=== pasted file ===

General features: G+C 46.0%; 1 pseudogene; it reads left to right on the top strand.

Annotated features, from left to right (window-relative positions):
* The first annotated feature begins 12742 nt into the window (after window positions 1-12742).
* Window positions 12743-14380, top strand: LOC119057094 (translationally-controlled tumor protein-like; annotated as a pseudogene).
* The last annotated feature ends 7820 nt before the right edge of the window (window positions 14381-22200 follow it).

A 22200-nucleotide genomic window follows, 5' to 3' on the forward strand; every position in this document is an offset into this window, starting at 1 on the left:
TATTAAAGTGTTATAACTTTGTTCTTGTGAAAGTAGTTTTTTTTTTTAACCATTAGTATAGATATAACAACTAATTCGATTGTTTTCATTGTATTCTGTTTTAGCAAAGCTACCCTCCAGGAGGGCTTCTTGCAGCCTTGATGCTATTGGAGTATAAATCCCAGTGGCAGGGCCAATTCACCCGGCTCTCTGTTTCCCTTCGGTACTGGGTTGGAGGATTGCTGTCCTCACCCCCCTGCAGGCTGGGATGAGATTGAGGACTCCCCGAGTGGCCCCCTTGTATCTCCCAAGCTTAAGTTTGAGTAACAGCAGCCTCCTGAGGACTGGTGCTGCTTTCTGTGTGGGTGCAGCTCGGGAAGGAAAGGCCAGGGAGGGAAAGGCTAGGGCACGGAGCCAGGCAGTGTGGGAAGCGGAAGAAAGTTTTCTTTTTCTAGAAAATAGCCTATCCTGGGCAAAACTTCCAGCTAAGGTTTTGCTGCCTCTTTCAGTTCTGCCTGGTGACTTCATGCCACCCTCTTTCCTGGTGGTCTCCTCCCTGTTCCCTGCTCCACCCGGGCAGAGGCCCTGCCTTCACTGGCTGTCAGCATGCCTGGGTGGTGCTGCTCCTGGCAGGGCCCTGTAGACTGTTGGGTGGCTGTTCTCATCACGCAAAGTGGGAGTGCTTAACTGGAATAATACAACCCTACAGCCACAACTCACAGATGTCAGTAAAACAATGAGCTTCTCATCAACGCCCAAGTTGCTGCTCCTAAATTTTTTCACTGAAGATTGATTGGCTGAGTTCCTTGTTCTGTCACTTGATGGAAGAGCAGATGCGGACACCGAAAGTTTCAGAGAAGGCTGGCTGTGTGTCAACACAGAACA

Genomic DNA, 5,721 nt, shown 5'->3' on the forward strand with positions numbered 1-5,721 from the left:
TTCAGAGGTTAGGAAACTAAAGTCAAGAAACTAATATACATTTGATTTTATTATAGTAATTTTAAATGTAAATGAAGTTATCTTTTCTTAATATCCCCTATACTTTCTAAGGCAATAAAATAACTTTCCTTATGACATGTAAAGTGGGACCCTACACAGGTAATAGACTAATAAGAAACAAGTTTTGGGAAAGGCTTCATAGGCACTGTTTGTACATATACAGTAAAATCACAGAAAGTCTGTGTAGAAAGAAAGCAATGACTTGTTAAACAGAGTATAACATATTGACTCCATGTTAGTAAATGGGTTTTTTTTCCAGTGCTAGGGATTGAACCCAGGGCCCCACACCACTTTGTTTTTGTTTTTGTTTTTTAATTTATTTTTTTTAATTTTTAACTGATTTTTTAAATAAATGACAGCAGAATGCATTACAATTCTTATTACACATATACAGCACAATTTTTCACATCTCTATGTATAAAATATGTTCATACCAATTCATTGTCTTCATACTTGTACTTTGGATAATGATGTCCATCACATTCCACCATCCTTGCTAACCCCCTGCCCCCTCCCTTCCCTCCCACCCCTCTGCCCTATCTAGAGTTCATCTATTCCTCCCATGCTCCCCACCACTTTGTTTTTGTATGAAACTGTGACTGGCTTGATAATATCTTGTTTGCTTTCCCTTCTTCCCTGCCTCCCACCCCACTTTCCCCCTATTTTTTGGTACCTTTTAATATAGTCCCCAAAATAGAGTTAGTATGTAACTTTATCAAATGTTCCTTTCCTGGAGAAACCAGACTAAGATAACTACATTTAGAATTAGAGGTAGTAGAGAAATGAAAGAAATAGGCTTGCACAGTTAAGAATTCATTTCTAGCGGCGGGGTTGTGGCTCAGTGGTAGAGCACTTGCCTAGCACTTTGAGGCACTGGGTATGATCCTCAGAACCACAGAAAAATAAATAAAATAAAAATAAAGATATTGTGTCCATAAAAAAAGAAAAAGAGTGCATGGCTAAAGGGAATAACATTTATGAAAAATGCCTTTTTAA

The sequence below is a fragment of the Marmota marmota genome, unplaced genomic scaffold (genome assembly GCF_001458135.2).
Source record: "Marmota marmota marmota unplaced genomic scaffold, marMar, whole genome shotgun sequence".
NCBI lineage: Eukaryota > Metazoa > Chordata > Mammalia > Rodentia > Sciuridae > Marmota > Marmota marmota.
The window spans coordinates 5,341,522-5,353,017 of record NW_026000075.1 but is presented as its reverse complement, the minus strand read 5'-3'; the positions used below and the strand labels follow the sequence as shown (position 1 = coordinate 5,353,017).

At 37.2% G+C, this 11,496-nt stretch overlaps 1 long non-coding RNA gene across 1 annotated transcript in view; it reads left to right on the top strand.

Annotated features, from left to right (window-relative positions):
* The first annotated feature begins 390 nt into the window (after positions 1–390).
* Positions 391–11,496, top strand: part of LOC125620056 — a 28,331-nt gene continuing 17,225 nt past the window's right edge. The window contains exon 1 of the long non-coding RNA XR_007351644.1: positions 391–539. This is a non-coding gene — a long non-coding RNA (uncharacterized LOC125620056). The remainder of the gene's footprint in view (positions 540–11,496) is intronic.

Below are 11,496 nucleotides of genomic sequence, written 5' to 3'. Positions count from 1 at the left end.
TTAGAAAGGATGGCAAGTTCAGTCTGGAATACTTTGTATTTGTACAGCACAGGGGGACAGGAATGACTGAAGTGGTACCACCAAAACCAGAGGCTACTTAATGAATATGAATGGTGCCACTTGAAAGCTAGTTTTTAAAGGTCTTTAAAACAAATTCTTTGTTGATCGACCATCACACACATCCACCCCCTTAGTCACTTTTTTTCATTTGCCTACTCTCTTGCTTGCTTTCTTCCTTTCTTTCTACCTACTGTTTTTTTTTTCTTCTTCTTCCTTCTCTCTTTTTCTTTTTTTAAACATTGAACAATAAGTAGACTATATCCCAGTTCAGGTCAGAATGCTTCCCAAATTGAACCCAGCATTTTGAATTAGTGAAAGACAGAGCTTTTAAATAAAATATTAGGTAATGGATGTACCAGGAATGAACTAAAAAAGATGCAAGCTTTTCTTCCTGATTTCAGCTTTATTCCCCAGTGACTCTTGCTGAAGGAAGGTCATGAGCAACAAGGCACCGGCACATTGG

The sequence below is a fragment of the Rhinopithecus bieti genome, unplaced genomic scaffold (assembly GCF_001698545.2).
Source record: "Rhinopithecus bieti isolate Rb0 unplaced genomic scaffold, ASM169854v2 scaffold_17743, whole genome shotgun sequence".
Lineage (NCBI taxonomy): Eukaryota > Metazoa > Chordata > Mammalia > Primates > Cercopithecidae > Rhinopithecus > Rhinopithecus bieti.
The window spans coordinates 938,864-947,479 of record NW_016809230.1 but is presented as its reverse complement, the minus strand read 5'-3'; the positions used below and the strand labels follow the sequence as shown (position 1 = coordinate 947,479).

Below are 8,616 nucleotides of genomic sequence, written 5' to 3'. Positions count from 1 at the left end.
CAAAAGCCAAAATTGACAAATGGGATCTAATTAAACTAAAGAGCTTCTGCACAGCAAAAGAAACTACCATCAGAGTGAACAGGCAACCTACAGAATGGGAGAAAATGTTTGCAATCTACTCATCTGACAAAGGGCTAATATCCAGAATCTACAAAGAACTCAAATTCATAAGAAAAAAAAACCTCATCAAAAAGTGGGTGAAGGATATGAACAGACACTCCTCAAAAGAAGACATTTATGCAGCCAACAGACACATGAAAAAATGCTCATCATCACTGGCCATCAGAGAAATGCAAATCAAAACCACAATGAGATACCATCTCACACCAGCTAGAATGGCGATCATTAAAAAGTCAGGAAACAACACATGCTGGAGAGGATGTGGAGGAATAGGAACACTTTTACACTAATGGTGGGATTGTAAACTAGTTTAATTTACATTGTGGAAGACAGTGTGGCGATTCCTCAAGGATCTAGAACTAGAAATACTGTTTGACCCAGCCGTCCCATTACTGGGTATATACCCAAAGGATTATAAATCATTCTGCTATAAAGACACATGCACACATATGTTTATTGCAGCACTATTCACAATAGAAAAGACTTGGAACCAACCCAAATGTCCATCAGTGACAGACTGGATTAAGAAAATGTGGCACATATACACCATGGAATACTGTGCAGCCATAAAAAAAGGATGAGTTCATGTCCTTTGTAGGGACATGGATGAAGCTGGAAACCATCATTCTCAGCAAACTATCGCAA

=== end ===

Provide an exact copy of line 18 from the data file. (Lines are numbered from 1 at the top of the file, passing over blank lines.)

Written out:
Below are 11,496 nucleotides of genomic sequence, written 5' to 3'. Positions count from 1 at the left end.